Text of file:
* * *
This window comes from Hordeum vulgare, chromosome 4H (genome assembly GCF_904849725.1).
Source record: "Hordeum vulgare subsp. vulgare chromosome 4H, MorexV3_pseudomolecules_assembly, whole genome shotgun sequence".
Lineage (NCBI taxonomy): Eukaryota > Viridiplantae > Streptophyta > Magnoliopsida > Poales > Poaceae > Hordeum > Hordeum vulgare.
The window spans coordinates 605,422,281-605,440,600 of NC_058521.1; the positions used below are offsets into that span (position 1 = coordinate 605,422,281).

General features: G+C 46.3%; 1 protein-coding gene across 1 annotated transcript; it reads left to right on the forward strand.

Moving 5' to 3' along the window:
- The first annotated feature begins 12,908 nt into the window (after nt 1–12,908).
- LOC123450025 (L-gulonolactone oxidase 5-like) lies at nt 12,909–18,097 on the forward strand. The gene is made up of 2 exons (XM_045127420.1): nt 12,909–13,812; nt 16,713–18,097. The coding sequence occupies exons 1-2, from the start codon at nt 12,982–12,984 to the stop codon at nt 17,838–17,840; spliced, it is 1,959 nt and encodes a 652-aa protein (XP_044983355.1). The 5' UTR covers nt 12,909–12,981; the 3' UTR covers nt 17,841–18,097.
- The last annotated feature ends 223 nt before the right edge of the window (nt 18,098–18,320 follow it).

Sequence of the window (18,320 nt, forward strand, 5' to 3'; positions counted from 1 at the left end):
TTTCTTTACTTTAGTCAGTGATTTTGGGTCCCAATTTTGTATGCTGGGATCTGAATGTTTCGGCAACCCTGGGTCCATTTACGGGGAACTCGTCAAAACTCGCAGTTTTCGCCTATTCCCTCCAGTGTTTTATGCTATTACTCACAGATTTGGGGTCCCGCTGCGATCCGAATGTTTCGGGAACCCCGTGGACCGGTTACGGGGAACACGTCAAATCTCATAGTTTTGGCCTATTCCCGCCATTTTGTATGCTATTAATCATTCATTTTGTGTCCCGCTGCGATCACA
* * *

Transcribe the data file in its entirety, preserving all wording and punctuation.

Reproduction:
This window comes from Hordeum vulgare, chromosome 4H (genome assembly GCF_904849725.1).
Source record: "Hordeum vulgare subsp. vulgare chromosome 4H, MorexV3_pseudomolecules_assembly, whole genome shotgun sequence".
Lineage (NCBI taxonomy): Eukaryota > Viridiplantae > Streptophyta > Magnoliopsida > Poales > Poaceae > Hordeum > Hordeum vulgare.
The window spans coordinates 605,422,281-605,440,600 of NC_058521.1; the positions used below are offsets into that span (position 1 = coordinate 605,422,281).

General features: G+C 46.3%; 1 protein-coding gene across 1 annotated transcript; it reads left to right on the forward strand.

Moving 5' to 3' along the window:
- The first annotated feature begins 12,908 nt into the window (after nt 1–12,908).
- LOC123450025 (L-gulonolactone oxidase 5-like) lies at nt 12,909–18,097 on the forward strand. The gene is made up of 2 exons (XM_045127420.1): nt 12,909–13,812; nt 16,713–18,097. The coding sequence occupies exons 1-2, from the start codon at nt 12,982–12,984 to the stop codon at nt 17,838–17,840; spliced, it is 1,959 nt and encodes a 652-aa protein (XP_044983355.1). The 5' UTR covers nt 12,909–12,981; the 3' UTR covers nt 17,841–18,097.
- The last annotated feature ends 223 nt before the right edge of the window (nt 18,098–18,320 follow it).

Sequence of the window (18,320 nt, forward strand, 5' to 3'; positions counted from 1 at the left end):
TTTCTTTACTTTAGTCAGTGATTTTGGGTCCCAATTTTGTATGCTGGGATCTGAATGTTTCGGCAACCCTGGGTCCATTTACGGGGAACTCGTCAAAACTCGCAGTTTTCGCCTATTCCCTCCAGTGTTTTATGCTATTACTCACAGATTTGGGGTCCCGCTGCGATCCGAATGTTTCGGGAACCCCGTGGACCGGTTACGGGGAACACGTCAAATCTCATAGTTTTGGCCTATTCCCGCCATTTTGTATGCTATTAATCATTCATTTTGTGTCCCGCTGCGATCACA